At 6,500 ft. (2,000 m), Alaid is the highest volcano in the Kurils, and praised by the Japanese for its almost perfect volcanic cone. We land by Zodiac on the black lava beach for a walk to see the remains of the Taketomi tufa cone and the women's prison, or gulag. Women, many of them political prisoners during the Soviet rule, were sent here to raise foxes for fur.

Day 8 — Petropavlovsk-Kamchatskiy, Russia

Petropavlovsk, town of Peter and Paul, derives is named from the two sailing ships used by Vitus Bering when the great explorer reached Avacha Bay in 1740. It is the only major city on the peninsula and one of the oldest. Petropavlovsk is also the scientific and cultural center of the region, and today we’ll see why as local guides take us on a comprehensive tour including the museum of ethnography and natural history, the art school, the gold-domed orthodox cathedral and the marketplace. As an exciting alternative, guests can purchase a helicopter excursion to the Valley of the Geysers in the Kronotsky Nature Reserve, one of the world’s most active geothermal regions and a region of savage beauty with smoking volcanoes, boiling geysers, bears, wolves and taiga forests. It is easy to understand why the valley is considered an important sacred site by the indigenous people.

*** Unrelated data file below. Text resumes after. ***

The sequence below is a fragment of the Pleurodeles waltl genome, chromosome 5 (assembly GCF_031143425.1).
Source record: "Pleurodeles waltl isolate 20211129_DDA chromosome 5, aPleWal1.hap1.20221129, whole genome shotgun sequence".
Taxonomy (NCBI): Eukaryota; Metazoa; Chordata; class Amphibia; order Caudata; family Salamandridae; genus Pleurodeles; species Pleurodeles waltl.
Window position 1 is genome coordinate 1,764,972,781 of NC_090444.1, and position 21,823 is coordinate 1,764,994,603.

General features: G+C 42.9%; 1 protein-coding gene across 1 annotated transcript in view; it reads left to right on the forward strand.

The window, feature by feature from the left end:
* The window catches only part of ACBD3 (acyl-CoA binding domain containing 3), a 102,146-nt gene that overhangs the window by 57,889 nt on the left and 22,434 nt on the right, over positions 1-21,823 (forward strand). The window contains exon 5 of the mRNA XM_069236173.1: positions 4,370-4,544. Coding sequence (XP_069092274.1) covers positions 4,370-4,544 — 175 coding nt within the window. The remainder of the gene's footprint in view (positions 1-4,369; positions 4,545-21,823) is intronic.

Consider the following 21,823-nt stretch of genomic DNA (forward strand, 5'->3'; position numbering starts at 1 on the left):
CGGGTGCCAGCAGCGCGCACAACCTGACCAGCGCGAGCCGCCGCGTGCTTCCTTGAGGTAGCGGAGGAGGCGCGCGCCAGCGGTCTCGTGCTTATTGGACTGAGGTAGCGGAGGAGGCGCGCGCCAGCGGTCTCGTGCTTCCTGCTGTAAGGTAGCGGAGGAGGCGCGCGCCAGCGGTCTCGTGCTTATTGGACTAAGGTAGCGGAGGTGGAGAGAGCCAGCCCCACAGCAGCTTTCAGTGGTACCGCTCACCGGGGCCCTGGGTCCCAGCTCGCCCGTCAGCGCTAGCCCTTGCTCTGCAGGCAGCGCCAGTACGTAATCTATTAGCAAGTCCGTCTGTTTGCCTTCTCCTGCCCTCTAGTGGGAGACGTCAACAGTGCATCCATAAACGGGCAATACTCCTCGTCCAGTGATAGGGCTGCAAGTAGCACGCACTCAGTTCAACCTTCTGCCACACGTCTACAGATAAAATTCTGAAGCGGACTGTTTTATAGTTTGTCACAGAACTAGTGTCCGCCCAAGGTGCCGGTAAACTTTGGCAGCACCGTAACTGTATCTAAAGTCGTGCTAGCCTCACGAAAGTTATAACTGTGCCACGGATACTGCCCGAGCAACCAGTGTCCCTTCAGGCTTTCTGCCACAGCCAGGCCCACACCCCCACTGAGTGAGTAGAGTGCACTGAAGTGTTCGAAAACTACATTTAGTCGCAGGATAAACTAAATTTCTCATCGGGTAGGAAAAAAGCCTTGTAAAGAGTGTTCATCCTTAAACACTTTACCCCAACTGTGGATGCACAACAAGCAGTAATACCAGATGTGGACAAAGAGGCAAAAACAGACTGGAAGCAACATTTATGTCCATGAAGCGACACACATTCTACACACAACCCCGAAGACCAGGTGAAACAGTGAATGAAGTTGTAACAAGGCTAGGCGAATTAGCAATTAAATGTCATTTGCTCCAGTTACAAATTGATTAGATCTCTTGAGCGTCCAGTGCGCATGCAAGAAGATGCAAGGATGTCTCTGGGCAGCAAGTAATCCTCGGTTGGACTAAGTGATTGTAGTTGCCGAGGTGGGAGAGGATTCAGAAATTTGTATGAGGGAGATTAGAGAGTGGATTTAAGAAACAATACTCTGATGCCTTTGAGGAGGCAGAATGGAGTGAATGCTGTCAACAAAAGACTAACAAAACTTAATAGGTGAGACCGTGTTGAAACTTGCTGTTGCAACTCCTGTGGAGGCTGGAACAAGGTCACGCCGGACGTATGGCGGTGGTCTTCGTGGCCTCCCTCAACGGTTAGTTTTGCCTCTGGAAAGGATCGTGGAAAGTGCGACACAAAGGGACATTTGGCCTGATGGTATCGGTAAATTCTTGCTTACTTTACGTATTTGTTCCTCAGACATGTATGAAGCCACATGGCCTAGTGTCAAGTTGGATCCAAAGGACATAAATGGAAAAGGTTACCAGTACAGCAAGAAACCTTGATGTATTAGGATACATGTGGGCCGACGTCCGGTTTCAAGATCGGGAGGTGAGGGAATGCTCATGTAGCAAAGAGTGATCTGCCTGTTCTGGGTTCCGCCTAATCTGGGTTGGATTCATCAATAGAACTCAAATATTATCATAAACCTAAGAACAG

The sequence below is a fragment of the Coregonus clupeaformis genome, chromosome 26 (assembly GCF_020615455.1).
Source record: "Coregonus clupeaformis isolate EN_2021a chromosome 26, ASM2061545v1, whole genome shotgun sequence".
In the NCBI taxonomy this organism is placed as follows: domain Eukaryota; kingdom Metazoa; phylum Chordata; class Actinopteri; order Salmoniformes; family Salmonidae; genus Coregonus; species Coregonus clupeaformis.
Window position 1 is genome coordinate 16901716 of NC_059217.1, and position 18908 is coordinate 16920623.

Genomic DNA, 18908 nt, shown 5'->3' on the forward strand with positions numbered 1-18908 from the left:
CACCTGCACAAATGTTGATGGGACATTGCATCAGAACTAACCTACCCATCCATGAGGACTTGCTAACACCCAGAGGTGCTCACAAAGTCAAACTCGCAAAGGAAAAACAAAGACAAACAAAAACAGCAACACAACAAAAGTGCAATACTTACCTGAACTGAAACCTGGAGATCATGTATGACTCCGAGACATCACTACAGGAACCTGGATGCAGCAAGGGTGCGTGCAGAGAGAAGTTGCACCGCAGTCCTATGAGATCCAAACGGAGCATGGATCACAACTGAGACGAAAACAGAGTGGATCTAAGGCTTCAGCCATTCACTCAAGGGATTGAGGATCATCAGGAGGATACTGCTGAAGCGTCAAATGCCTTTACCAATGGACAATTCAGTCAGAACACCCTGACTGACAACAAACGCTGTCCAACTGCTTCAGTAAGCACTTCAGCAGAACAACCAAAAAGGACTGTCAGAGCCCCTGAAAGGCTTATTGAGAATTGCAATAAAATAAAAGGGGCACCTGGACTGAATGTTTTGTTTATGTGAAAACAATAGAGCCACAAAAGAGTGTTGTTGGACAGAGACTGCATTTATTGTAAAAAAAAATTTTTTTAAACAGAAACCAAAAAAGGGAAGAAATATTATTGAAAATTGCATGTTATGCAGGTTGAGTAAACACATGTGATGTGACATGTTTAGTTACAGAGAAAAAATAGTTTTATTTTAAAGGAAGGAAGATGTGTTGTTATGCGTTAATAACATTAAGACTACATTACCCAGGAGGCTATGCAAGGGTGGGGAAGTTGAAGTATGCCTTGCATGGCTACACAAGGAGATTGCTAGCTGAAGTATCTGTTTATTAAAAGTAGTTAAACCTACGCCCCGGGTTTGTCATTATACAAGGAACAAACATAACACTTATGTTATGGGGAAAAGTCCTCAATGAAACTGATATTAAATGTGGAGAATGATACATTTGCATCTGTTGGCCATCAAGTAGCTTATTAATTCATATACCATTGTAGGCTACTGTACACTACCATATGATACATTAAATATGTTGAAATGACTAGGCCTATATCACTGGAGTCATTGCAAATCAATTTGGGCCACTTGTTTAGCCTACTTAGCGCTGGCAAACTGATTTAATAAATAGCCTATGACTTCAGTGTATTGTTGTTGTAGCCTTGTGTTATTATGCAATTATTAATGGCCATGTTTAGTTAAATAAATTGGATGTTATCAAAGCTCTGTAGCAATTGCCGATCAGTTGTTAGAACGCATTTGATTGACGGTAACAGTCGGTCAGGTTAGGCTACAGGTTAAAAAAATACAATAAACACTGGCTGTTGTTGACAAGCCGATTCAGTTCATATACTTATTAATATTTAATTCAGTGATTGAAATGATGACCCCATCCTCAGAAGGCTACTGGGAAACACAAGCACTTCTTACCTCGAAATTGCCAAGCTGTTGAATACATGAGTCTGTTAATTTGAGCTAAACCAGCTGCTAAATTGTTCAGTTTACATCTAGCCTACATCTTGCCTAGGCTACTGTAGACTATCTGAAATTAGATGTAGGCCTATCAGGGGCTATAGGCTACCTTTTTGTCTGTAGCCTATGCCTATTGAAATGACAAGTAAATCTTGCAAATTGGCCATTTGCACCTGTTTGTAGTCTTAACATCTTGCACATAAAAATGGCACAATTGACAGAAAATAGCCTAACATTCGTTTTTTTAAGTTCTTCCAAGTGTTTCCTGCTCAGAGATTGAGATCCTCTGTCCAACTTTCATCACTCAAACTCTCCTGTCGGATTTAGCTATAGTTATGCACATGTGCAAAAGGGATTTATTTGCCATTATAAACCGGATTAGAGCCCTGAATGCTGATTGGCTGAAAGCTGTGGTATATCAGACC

Day 9 — Cruising Bering Sea

A leisurely day at sea is yours to enjoy. Begin perhaps with a late breakfast and another cup of coffee or tea during the first of the day’s lectures. Join the lectures and hear fascinating tales of adventure and learn more about the region’s endemic wildlife and remarkable nature. Our knowledgeable Lecture Staff members are experts in a variety of scientific fields

Day 10–12 — Aleutian Islands, Alaska, U.S.A. (Cross the International Date Line and gain a day)